Sunday, 28 May 2017

BYOD: yet another edtech failure

Four years ago I was advocating for BYOD.
I was a big fan of the bring your own device (BYOD) approach to educational technology.  I'd hoped that it would diversify the technology we were using in class that looked like it was evolving toward a Google owned Chromebook driven internet.  I also thought it would allow the students who wanted to differentiate their digital access to do so.  BYOD should have left more money free to ensure that all students have some kind of digital access, therefore addressing equity of access worries.  It turns out that offering free data to students means there isn't a lot of money left for anything and has been detrimental to teaching digital fluency.

Our school board went in early and built out wireless infrastructure and developed a BYOD network that was open to anyone entering one of our schools.  In the years since this happened the number of students bringing in their own devices hasn't changed (most do), but the type of device they bring and fill up the network with also hasn't changed.  Laptops and other more creation focused devices are a non-entity on our BYOD network - it is packed full of smartphones focused on personal use.  You can make an argument for these devices as creation tools, but their function is built around consumerism and the data collection that monetizes the modern internet.  The vast majority of smartphone users are consumers by design, not creators in anything other than a selfie sense.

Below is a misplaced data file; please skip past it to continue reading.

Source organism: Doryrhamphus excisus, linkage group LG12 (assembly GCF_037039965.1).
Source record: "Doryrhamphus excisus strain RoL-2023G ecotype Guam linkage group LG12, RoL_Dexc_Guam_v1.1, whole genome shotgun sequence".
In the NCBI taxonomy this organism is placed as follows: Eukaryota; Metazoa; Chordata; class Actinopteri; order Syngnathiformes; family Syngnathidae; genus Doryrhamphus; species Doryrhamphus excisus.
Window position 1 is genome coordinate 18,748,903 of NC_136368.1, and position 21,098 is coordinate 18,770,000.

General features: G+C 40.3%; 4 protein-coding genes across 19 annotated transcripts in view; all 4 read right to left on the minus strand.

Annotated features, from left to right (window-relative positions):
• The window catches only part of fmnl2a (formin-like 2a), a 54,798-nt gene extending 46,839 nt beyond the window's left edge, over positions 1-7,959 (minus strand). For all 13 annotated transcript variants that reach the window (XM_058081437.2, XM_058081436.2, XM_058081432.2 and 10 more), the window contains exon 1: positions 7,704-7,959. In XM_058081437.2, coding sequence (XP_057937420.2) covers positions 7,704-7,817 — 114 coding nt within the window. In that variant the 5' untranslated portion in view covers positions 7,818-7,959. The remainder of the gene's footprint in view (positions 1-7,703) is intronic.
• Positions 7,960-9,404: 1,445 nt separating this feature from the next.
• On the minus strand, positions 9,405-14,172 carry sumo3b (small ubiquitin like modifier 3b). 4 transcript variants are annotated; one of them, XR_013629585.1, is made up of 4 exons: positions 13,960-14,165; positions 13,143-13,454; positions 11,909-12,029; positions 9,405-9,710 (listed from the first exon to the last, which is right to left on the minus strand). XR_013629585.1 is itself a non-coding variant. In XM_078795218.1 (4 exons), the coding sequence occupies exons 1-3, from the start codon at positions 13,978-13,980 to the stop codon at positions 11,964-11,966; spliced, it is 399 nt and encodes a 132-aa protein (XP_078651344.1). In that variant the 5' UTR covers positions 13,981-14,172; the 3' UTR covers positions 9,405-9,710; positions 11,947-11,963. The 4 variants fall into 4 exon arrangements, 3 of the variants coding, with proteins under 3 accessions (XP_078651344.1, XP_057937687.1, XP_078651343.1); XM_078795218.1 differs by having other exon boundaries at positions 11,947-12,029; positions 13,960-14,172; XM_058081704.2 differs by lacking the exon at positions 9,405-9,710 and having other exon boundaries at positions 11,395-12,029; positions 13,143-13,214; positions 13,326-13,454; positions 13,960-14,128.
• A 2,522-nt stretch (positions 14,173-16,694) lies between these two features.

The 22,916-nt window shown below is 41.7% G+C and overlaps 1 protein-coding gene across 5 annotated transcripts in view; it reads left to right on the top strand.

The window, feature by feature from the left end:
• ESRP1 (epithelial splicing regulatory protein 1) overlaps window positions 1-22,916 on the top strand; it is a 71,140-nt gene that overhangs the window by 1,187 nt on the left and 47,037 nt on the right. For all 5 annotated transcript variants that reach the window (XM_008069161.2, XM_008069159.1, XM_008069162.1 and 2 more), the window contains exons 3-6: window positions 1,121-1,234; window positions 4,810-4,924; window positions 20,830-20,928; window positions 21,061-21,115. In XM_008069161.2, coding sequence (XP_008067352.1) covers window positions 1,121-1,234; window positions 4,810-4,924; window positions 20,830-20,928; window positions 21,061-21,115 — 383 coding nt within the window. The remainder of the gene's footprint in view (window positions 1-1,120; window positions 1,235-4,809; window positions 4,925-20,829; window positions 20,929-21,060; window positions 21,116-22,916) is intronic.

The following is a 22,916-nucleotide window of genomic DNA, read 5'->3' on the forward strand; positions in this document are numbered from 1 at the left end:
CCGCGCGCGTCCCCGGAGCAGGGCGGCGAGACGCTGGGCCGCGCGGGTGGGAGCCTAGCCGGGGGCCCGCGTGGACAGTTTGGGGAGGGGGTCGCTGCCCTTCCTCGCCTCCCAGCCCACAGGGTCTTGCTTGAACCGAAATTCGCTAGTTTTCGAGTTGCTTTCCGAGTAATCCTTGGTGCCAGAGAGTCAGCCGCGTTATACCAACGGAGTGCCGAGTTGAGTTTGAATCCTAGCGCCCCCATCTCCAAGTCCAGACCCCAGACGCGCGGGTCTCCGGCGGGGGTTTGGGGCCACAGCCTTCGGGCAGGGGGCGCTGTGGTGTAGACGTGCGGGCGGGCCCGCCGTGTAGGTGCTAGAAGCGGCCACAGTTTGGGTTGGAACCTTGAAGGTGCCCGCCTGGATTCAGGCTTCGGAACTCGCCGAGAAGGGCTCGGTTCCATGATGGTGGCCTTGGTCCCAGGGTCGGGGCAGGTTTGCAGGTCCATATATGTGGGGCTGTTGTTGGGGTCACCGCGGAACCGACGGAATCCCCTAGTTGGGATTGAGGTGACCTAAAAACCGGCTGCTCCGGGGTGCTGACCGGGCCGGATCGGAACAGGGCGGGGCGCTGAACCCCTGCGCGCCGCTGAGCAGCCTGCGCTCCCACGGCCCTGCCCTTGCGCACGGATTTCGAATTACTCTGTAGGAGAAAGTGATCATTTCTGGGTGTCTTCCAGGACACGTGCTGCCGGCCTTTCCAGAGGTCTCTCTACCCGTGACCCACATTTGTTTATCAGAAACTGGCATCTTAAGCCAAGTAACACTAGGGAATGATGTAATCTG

The vast majority of those smartphones are not used for school work and are often directly opposed to it.  Our administration is now trying to manage cyberbullying that is happening in class across the entire school on networks students shouldn't even have access to.  The problems caused aren't just lack of student focus in class, these devices cause systemic problems as well.

No one does edtech for free.
If a smartphone is used for anything class related it is a minuscule percent of its daily use.  Many of our teachers have issues with managing off task smartphone use in class.  Earnest #edtech types (usually with corporate backing) tell us this is because we're not doing it right and we should buy into their system.  As someone who was doing it right before your Google/Apple/Whatever certification existed, I'm here to tell you that this is nonsense.  Smartphones aren't creative tools, they aren't designed to be, they're designed by data collection companies to collect data.  Trying to build your classroom around a device like that is like trying to set up a roofless tent in a rainstorm to stay dry.

Our school  board has made numerous attempts to focus network data use on learning, but students are willing to open themselves up to phishing and other hacks by installing policy banned VPN networks to bypass website filters.  Even in our carefully moderated network environment we've got students sharing their data through unknown off shore servers just so they can Snapchat while in class.  They do all this without a clue about what they've done to their data integrity.